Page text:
Ms. Gita Singh-Knight, Chairperson of the company from its inception, is no longer on the Board. It is not clear whether she opted not to be reappointed or was removed and whether for her single place the Ramroop companies New GPC and Queen’s Atlantic Inc. (QAII) were able to have two of their managers – Ravi Ramcharitar and Avalon Jagnandan – placed on the Board. Readers will recall that last week I reported that QAII had acquired in 2011 the remaining 80 million shares held by CLICO in the Bridge Company. Also replaced is Paul E. Fredericks Attorney-at-Law and the incoming director is Ms. Gillian Burton who is attached to the Office of the President.
For its 70.3% of the total issued shares in the company, the Government is entitled to have only one director while the Ramroop group has two directors for its 12% shareholding and the Hand-in-Hand group for its 3% holding gets the chairmanship of the board. By contrast, the NIS which owns 20% of the company’s equity capital or 6% of its total capital has one representative, Maurice Solomon whose role in Clico’s liquidation has seemed not to have served the best interest of the NIS, Clico’s largest creditor.
The $80 million in equity shares is not the only sums invested in the company by the NIS. The Scheme’s 2011 financial statements report an unsecured investment of $1,560 million in BBCI, presumably in bonds, and stated as attracting interest at rates varying between 5.25% and 11%. The problem which Mr. Solomon may be able to explain is that the accounts of BBCI has no unsecured investment in the name of the NIS, or any other investment paying interest at anything like 5.25% per annum.
Another large investor in the company is the New Building Society ($1,870 million) but it too has no representation on the Board. This asymmetry seems typical of Brassington’s concept of public-private sector partnership.
A significant change too is the replacement of Winston Brassington as secretary of the Company. Mr. Brassington not only sat at the head table as the representative of NICIL holding 70.3% of the issued shares of the company but also the Special Share, sometimes referred to as a golden share.
Brassington gave away half a billion in dividends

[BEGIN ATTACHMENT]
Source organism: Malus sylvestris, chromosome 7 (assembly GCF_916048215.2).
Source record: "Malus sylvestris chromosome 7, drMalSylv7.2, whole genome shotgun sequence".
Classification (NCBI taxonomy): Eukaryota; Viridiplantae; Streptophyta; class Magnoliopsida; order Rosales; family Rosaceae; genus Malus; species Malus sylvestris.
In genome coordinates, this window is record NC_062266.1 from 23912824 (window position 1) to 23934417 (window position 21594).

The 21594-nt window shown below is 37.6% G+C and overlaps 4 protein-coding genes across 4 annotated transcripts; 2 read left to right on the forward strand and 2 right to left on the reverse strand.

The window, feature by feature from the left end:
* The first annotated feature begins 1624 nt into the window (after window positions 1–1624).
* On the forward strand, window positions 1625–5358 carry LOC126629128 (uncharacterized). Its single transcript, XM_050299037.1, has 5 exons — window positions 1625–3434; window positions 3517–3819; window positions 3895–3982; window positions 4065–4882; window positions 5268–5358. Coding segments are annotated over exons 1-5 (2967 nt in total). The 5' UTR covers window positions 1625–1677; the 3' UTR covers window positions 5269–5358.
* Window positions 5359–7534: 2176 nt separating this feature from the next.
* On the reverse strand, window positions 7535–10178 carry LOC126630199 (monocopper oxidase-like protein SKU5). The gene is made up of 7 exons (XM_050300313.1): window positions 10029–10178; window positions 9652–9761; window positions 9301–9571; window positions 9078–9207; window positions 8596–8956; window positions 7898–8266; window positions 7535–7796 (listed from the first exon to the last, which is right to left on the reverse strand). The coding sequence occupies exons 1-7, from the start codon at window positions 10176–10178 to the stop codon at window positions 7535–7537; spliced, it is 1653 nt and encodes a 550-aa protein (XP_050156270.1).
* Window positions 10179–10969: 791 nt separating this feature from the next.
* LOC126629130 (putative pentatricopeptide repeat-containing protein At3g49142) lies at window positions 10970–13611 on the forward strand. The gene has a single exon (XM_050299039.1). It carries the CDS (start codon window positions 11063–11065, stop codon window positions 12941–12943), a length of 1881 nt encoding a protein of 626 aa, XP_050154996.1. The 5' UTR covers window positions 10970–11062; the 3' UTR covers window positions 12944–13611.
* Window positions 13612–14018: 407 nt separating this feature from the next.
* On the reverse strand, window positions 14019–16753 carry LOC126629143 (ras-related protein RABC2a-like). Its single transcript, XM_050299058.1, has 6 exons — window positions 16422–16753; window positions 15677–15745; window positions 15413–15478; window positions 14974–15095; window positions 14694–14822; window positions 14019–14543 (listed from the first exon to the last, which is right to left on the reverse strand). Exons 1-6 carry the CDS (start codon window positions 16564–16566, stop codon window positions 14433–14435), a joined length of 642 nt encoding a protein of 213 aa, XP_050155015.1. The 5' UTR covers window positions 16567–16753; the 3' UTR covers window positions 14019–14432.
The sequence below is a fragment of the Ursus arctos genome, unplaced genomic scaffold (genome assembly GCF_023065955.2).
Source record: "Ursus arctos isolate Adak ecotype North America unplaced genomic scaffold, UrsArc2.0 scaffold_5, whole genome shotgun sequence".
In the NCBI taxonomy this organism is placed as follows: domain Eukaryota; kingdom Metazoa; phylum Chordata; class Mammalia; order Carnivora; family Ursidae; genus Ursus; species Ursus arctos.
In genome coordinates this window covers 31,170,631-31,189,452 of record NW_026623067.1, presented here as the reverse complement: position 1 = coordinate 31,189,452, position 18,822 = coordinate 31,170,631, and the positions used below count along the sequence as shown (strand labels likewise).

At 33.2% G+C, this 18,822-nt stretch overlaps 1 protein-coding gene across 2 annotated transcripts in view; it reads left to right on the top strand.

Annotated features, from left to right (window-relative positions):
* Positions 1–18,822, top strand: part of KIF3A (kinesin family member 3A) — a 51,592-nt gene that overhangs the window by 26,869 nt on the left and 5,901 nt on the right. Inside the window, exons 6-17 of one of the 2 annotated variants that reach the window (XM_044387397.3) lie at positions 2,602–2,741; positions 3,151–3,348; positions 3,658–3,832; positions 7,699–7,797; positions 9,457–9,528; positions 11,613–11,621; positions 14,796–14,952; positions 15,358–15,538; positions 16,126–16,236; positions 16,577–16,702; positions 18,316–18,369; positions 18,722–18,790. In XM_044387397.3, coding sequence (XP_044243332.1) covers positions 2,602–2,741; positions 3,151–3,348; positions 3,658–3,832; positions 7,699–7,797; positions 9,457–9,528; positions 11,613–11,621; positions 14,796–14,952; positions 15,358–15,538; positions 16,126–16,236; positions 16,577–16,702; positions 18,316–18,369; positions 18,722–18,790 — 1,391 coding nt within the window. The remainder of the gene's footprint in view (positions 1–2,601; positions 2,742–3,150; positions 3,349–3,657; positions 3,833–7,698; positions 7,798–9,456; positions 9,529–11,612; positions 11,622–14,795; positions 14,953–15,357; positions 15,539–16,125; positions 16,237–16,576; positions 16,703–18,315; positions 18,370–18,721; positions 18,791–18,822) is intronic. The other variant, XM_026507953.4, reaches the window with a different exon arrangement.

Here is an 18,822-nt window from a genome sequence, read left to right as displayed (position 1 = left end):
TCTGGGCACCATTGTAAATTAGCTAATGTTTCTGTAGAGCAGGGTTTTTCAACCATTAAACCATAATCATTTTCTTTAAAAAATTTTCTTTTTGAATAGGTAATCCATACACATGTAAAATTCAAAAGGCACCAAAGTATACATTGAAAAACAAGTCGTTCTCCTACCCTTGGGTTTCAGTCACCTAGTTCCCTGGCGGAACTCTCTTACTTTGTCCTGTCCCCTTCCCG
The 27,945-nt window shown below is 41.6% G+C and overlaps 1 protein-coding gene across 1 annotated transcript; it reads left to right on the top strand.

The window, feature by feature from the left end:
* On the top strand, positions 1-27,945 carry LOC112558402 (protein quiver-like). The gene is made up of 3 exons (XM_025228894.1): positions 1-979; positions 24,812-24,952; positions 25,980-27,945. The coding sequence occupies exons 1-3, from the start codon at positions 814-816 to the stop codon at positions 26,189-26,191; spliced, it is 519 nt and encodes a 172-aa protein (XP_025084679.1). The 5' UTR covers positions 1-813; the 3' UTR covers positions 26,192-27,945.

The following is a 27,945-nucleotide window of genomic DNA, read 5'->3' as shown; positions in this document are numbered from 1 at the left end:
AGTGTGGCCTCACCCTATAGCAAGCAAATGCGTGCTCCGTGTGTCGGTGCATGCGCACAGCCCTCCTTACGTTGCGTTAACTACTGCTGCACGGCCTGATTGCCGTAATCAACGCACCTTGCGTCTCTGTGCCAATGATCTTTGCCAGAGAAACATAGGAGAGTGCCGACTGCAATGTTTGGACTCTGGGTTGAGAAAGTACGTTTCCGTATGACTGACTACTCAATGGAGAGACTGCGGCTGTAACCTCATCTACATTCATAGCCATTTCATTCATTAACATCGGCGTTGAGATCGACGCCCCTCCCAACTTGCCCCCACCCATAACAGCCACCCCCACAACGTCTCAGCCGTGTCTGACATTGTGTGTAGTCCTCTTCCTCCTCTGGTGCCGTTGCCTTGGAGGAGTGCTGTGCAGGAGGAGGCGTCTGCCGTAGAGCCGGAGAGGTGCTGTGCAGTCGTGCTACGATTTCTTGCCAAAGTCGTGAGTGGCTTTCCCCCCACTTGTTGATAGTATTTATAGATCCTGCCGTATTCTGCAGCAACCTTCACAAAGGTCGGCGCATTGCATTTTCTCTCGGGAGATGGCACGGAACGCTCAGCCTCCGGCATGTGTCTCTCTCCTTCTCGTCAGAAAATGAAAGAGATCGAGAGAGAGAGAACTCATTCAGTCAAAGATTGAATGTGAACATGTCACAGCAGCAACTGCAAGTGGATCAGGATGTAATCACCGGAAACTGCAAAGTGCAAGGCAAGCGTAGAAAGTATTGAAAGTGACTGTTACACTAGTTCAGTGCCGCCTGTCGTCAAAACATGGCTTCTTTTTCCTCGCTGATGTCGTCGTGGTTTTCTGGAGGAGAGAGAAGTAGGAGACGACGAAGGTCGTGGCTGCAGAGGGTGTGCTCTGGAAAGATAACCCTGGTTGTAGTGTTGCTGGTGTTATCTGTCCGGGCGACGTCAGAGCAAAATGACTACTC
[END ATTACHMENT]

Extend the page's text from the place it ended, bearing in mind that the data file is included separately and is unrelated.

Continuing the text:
If Mr. Brassington’s attitude to and practice of governance issues was poor – indeed as company secretary he was central to the improper and misleading filings under the law – his disregard for the public revenues of the country and the cavalier manner in which he went about it should not go without strong sanction. The 70.3% shareholding in the company was held by a company called Aroaima Mining Company Limited which was controlled by NICIL. (In fact, on March 31, 2011 all of Aroaima’s assets and liabilities were vested with NICIL). As director of Aroaima, Brassington decided to waive $104.5 million in dividends payable on the shareholding annually.
It is clearly overdue that Brassington should be summoned before the relevant authorities to answer for his flagrant disregard of the law. And BBCI must be made to pay the accumulated dividend of more than half a billion dollars payable to the Government since neither Brassington, nor indeed no one else, has any authority to waive those dividends. It is probably worth restating that BBCI’s Articles of Amendment not only provides for the carrying forward of unpaid dividends, but that these be paid at “an increased rate of 1% per annum over the 11% previously due….”
It is probably of more than of surface significance that as secretary of BBCI Brassington submitted to the Registrar of Companies incomplete if not false annual returns, concealing the required information on the preference shares. In this, he was helped by audited financial statements which merely referred to an “investor” and did not include the amount of the waiver or show it as a related party transaction.